We were all quite happily talking about global warming until recently and were hardly thinking of an impending global financial meltdown. But here it is, and we seem to be rather clueless about the dimensions of the problems as well as a way out of this.

Our first impulse in difficult situations is to look outside for answers. When our car gives us trouble, we would obviously take it to a mechanic. When we have an electrical problem or some serious maintenance problems at home, we call in those who can fix them. That is just as well because only a few of us may have the expertise for such jobs. For the rest of us, God help those who try to help themselves.

Quite predictably, in the financial crisis too we look for answers from experts. We turn on the television sets, read newspapers, we listen to consultants and commentators. This time there seems to be less certainty in their opinions. It seems they too are rather unsure of the dimensions of the problem, and quite clueless about the way out of the crisis. They haven’t been quite able to disguise all this. Anyway, they are doing something, and that should restore ‘confidence’ and ‘sentiments’. We hear comments of some observers about the experts who are offering their solutions but who are also part of the problem, and some of them directly or indirectly players in the game that created the mess. In any case in critical times, we need to, though we may not, question the wisdom of experts and approach the situation with a Zen mind . Our time tested approaches and answers may in fact lead us to fail in this one. J. Paul Getty put it aptly: “In times of rapid change, experience may be your worst enemy.”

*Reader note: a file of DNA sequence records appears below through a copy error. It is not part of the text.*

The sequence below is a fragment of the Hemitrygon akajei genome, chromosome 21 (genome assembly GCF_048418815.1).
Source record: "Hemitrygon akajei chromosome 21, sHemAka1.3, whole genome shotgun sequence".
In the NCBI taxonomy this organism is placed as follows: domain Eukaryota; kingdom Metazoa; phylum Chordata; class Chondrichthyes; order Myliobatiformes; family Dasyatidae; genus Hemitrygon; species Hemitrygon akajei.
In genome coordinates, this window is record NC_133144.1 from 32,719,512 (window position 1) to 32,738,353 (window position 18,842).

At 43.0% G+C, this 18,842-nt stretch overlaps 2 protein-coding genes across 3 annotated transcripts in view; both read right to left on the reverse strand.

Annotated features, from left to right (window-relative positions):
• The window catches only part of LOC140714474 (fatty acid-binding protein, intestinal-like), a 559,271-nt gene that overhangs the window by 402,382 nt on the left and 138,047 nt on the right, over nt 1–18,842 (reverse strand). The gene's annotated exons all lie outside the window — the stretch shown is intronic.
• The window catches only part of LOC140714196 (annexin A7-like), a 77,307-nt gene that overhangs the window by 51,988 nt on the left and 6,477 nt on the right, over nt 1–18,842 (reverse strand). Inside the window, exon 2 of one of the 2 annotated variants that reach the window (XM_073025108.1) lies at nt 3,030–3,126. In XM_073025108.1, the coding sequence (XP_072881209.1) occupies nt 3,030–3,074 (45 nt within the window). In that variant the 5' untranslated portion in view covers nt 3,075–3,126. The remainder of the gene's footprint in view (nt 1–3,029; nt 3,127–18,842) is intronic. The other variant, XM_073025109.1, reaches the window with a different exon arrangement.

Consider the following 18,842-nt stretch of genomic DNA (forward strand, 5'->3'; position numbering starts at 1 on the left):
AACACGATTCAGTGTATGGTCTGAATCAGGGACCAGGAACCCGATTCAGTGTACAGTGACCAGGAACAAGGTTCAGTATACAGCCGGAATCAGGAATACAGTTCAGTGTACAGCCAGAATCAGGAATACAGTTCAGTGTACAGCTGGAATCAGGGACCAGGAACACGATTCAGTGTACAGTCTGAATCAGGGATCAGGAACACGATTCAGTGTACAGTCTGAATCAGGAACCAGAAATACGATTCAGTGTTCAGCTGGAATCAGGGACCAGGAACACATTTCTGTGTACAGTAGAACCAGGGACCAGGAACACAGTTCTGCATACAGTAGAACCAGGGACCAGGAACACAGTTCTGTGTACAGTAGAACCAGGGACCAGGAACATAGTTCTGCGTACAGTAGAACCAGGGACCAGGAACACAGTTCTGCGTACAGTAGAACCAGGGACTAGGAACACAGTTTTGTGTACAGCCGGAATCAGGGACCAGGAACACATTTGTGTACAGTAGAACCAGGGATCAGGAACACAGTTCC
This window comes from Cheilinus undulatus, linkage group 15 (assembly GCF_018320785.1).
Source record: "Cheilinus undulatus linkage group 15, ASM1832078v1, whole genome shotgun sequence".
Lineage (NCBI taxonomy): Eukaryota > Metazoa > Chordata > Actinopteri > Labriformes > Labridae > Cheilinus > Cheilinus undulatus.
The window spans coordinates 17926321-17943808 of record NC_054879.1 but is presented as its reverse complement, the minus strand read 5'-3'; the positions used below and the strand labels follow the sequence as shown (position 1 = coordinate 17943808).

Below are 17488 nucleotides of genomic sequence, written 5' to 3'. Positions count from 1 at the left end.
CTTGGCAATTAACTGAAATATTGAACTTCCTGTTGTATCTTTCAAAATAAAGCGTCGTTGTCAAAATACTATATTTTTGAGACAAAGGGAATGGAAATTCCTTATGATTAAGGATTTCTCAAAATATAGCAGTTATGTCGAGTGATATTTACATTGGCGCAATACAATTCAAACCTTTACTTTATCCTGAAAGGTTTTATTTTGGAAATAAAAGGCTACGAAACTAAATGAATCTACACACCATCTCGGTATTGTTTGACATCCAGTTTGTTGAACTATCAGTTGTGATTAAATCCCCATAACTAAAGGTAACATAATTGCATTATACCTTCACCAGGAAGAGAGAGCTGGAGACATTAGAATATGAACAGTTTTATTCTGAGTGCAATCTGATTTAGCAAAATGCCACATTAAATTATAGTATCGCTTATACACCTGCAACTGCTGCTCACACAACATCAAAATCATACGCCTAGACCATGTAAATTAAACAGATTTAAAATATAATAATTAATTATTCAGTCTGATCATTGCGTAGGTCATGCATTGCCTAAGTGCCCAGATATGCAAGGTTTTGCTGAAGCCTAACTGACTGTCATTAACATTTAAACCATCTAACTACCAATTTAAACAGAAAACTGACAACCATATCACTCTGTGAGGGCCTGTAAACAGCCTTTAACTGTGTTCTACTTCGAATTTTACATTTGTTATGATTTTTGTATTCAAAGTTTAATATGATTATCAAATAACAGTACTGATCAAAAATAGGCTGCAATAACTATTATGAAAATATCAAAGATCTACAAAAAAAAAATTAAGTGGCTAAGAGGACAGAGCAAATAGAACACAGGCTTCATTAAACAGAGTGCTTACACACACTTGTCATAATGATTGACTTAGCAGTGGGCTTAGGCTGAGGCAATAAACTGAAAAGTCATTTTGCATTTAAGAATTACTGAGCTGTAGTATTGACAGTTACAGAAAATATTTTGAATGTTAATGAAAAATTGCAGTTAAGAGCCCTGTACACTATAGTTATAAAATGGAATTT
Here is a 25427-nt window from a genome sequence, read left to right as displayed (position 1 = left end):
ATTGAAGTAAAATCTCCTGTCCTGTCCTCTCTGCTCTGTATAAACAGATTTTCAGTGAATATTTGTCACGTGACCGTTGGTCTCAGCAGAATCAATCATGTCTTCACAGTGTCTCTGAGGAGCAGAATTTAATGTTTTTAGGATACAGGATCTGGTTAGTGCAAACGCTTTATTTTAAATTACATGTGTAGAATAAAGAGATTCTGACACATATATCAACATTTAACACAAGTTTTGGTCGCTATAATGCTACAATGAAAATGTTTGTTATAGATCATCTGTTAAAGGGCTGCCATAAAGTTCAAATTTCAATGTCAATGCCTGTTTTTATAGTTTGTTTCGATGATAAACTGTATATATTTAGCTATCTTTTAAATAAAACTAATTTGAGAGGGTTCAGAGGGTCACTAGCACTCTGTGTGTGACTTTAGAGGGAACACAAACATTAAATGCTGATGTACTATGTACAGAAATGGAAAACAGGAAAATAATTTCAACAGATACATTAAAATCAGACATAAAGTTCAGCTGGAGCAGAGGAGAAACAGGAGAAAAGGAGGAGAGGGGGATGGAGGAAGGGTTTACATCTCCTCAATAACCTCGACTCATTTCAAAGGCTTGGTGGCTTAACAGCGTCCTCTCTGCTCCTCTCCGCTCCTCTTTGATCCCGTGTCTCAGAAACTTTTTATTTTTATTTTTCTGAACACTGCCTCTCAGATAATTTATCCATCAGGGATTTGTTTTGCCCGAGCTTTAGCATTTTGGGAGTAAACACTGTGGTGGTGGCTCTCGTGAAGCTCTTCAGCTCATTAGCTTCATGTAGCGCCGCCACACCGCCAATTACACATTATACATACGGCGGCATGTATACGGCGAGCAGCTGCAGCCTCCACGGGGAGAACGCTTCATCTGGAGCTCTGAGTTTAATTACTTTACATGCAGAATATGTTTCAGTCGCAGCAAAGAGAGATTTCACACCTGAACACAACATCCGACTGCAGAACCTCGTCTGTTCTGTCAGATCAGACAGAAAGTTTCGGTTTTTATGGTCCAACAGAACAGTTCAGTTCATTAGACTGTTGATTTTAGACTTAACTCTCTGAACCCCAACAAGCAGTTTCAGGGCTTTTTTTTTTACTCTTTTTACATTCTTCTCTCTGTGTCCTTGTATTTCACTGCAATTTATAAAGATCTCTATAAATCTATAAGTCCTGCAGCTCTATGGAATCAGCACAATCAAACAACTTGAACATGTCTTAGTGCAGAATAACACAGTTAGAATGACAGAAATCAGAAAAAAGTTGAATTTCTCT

Even as we search for answers and solutions to the problem we are facing, there is another urgent question, and one that we may not easily ask. It may take a while for the situation to be clear and the economies of nations to be back on track. What about the fear and anxiety, the depression and anger and the insecurity that people are facing? What do we do and where do we go with that? In other words, as we find solution to the financial problem, what do we do with our suffering?

Predictably, we look outside for solutions for what is happening within us. We have always done it that way. The first line of defence may be trying to forget it through intoxication of various types. Even our Stone Age ancestors did that, so much so that that stone age was not only about implements but also the supplements; they were in fact stoned too. They didn’t have television for entertainment, but we surely are not the original inventors of distractions. Besides we have from time immemorial turned to experts like the priest, the shaman, the therapist, who know the answers and we have searched the scriptures. We have done everything that can shift the focus off our pain.

A major cause of disillusionment, and one that in fact is a point of grace, is the realization that when it comes to solutions to life’s most important problems others may give us hints, they can point their fingers in a given direction, but it is ours to look and it is ours to find. If we have learned one thing along the way, it may be this, nobody can take away our troubles and make us happy or give us peace. As long as we are looking outside for answers, we are only postponing the inward journey where alone we find what we are looking for.

Interestingly, we do not spontaneously seem to make this inward journey; we do that when we are hit hard by crises and when our experts also fail us. Then we are forced to look where we are least likely to look – inside ourselves. If the present crisis and the consequent difficulties have helped to bring us home to ourselves, they will have done us a major service. That way we may begin to live from the inside and discover that happiness is always an inside job.